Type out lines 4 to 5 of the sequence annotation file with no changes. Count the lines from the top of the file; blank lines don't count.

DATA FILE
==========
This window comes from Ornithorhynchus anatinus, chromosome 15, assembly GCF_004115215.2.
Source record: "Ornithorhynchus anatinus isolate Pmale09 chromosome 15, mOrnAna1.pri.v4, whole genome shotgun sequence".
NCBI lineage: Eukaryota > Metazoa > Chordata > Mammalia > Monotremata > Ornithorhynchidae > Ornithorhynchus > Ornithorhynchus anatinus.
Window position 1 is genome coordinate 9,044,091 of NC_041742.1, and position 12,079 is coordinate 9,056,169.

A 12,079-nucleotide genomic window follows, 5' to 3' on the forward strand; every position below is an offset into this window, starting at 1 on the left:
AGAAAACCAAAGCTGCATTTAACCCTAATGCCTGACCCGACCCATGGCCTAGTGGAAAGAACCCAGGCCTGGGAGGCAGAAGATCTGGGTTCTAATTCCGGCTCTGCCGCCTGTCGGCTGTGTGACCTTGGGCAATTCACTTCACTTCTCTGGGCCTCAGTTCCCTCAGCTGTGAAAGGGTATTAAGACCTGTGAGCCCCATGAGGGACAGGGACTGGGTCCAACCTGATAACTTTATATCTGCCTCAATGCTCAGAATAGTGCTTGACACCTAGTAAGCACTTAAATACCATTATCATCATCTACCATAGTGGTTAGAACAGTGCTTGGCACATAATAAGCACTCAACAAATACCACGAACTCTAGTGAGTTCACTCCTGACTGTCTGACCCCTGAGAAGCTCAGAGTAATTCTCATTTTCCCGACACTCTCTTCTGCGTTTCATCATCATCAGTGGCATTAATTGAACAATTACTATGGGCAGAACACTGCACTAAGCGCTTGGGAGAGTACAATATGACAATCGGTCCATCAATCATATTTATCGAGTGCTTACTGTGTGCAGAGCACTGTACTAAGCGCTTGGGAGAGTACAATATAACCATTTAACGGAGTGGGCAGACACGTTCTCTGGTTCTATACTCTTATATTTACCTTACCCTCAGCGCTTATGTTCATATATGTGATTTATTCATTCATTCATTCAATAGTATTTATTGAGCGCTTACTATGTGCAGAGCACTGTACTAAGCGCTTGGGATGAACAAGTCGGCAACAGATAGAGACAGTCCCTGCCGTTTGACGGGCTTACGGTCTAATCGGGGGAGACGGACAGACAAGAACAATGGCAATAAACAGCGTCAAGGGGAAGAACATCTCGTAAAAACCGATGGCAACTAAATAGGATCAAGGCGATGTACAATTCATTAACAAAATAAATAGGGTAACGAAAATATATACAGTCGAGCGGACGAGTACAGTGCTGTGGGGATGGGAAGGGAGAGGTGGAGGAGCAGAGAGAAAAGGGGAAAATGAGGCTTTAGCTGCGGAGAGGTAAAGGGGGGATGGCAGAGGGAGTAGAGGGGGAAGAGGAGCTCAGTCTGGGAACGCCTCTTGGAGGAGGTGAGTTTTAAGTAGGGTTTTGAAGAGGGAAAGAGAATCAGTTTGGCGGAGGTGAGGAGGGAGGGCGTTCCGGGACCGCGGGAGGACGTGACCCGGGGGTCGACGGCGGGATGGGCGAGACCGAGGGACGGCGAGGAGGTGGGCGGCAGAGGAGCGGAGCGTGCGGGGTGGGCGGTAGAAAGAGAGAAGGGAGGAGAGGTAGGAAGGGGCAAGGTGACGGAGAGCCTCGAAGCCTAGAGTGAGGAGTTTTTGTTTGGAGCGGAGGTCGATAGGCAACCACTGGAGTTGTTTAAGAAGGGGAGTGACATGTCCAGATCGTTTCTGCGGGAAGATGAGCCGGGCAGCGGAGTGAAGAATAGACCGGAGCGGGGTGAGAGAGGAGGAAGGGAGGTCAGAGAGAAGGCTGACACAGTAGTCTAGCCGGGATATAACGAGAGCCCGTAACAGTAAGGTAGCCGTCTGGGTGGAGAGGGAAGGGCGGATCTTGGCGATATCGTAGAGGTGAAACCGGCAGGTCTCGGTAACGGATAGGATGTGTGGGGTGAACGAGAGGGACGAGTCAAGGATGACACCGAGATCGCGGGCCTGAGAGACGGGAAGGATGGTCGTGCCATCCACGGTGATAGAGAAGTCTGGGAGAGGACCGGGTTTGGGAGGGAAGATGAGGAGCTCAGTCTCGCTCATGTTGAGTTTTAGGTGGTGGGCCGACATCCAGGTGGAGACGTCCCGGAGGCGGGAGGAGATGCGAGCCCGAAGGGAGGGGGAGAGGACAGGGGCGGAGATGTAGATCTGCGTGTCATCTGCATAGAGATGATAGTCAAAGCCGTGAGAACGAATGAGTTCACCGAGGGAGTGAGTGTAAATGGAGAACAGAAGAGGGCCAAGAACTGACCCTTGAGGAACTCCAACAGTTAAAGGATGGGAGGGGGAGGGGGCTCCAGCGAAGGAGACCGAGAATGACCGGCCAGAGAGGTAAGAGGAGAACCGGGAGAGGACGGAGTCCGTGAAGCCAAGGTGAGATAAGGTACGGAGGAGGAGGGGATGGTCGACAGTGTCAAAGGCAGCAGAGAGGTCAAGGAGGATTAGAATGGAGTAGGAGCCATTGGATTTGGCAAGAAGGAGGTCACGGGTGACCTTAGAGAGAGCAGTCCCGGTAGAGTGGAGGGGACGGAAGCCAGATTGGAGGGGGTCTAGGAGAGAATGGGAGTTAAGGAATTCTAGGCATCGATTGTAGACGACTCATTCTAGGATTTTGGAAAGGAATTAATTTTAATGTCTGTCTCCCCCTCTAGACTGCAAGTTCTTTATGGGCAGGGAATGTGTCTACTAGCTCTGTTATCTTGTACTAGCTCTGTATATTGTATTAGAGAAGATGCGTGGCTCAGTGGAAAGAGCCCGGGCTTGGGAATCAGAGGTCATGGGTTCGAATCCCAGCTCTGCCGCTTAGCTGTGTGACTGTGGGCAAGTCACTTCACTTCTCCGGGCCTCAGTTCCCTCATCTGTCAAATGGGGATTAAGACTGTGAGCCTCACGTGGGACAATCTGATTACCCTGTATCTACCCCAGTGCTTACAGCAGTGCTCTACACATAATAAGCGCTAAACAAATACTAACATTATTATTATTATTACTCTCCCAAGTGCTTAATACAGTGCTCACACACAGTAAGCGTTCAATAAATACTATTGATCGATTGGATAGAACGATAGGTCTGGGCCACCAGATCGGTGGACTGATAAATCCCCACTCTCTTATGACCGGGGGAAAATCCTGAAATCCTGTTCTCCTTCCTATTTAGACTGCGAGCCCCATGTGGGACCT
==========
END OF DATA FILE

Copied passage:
Window position 1 is genome coordinate 9,044,091 of NC_041742.1, and position 12,079 is coordinate 9,056,169.

A 12,079-nucleotide genomic window follows, 5' to 3' on the forward strand; every position below is an offset into this window, starting at 1 on the left: